But around ’97, just as we started to flag, hip hop and R&B just surged forward again. I'm talking about the commercial mainstream street stuff of course. By and large, since then it has simply been better than electronic dance music
--better on every level -- just as, and probably more, inventive sonically, and it had personality, and an indelible, perennial connection to real-world stuff. How could trance, or nu skool breaks, or whatever you want to come up with, compete? That’s why even if Basement Jaxx could make the most fantastically excitement-crammed records of their genus ever (and they have, several times now, or so some claim), in America they’ll always sell less than, oh I dunno, Juvenile’s fifth, inspiration-sapped album, or Nelly’s nephew. As for poor old Armand Van Helden… he knows the score.

The exceptions? Well 2step and Grime are nothing if not attempts to keep up with and assimilate the innovations of Black America. Plus you could see the London pirate continuum as Britain's own little internal Red Army of a black population--the equivalent of Tito’s partisans, perhaps.

(Jamaica? The People’s Republic of China).

Yeah, the Red Army, that’s what Black America is. You cannot stop them. I vaguely recall Julie Burchill in her Stalin-groupie mode going on about the Russian masses, the unstoppable force of "that deep moral fibre". Moral fibre's not exactly the word that springs to me when you think of rap but this is pop music so the values are inverted: in these terms, thing of whatever the energy is that makes Bling or Crunk. English people had to neck loads of E and other mindbending substances for ten straight years just to have the same kind of life-force that Black Americans generate just through living in America and dealing with all the shit they have to deal with!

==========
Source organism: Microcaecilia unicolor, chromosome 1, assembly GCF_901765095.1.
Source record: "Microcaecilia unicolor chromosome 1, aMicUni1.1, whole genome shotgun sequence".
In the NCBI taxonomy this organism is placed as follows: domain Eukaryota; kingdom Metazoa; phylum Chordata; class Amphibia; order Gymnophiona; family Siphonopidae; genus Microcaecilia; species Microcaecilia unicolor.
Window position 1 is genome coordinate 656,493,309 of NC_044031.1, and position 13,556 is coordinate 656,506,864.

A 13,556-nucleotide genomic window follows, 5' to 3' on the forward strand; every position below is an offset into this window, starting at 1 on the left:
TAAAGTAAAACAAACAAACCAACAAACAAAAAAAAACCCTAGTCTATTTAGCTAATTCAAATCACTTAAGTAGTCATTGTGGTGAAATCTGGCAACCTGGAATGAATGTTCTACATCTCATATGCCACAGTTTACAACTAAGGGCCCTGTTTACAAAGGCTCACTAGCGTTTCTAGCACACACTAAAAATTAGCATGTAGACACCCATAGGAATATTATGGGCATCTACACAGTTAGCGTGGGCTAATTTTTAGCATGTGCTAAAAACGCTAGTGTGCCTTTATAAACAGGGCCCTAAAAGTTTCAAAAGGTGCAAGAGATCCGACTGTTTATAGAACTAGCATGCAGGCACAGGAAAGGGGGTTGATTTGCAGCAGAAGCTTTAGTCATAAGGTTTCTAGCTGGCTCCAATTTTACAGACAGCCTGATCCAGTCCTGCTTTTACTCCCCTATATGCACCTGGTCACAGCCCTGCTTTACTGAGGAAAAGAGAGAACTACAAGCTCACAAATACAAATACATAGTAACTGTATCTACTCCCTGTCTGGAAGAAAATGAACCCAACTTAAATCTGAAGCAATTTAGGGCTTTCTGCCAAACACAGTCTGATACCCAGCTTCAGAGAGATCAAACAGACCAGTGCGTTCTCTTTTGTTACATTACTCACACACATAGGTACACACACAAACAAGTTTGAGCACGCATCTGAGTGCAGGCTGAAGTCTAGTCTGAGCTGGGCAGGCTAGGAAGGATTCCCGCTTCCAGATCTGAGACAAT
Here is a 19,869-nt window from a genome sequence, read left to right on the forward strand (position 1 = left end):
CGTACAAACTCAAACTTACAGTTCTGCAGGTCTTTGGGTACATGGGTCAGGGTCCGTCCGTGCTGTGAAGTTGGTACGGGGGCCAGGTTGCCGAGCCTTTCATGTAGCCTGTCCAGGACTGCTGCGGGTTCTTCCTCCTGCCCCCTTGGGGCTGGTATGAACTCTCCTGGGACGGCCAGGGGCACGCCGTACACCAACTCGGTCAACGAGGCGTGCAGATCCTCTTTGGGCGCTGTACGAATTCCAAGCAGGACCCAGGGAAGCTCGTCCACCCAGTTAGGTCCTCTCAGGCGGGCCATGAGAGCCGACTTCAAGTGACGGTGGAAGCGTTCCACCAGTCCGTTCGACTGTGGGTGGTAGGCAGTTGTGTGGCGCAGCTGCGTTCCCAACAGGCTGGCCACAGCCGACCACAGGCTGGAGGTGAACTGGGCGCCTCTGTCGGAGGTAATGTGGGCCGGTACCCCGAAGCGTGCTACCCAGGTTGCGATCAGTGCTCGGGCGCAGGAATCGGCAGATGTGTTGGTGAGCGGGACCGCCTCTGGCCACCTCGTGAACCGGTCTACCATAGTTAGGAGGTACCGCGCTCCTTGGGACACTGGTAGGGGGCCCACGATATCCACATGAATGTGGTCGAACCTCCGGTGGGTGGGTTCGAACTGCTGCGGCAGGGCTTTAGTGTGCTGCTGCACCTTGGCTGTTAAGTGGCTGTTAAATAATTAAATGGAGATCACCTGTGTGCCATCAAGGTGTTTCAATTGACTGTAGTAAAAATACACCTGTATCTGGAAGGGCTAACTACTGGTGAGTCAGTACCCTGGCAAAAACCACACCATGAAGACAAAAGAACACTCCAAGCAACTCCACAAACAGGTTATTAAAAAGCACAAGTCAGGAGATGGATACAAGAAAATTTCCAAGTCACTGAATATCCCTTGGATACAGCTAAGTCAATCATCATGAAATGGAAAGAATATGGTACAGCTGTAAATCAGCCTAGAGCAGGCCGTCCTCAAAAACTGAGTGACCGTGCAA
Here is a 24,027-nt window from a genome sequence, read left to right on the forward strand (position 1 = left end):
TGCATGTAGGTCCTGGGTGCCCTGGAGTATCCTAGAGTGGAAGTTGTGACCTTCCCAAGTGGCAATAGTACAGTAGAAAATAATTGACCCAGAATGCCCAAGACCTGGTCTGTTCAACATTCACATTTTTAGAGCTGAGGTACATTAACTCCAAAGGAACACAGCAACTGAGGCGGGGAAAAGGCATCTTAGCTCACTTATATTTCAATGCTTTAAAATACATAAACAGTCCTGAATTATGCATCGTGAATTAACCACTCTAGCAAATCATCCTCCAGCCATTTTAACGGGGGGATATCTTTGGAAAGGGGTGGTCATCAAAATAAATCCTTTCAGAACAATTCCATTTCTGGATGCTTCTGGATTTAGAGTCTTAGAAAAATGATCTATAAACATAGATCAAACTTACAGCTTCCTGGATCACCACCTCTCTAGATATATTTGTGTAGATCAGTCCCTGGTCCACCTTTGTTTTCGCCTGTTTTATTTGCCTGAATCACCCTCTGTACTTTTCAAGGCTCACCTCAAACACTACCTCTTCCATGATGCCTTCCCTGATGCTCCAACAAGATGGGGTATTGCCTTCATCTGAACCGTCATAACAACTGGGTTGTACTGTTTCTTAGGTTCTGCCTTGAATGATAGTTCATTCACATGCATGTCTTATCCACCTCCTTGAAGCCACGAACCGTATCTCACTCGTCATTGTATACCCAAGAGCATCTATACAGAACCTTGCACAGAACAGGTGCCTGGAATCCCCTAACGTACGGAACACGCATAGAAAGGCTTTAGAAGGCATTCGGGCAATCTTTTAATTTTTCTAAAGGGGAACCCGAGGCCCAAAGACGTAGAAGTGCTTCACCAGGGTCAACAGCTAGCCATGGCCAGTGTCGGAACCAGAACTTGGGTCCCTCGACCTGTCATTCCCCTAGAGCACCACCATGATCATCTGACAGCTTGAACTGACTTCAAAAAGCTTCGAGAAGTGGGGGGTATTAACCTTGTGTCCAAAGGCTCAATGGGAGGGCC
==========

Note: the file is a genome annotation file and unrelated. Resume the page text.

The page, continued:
Okay, then, who’s Stalin? Timbaland, obviously. I never want to read another word about him (give it a rest Sasha!) but he’s pretty much the One who turned everything around in ’97. Interestingly he did it by being almost as good at being a Nazi (electronica, remember = Axis powers) as the Nazis were. He may even have ripped a few ideas off "us" (still not convinced by the he-got-it-all-from-dancehall argument, just don’t hear it to be honest). Jungle never happened in America. Except it did: that was “Get UR Rinse On”-- sorry, “Get UR Freak On.”

2 comments:

Andrew K said...

I fear your analogy-making fuel might have been cut with some rather underclass substances, possibly smelling of deisel, and bulked up by some microwaving techniques.

Andrew K said...

That said, some of the most enjoyably demented music writing witnessed in an aeon or two.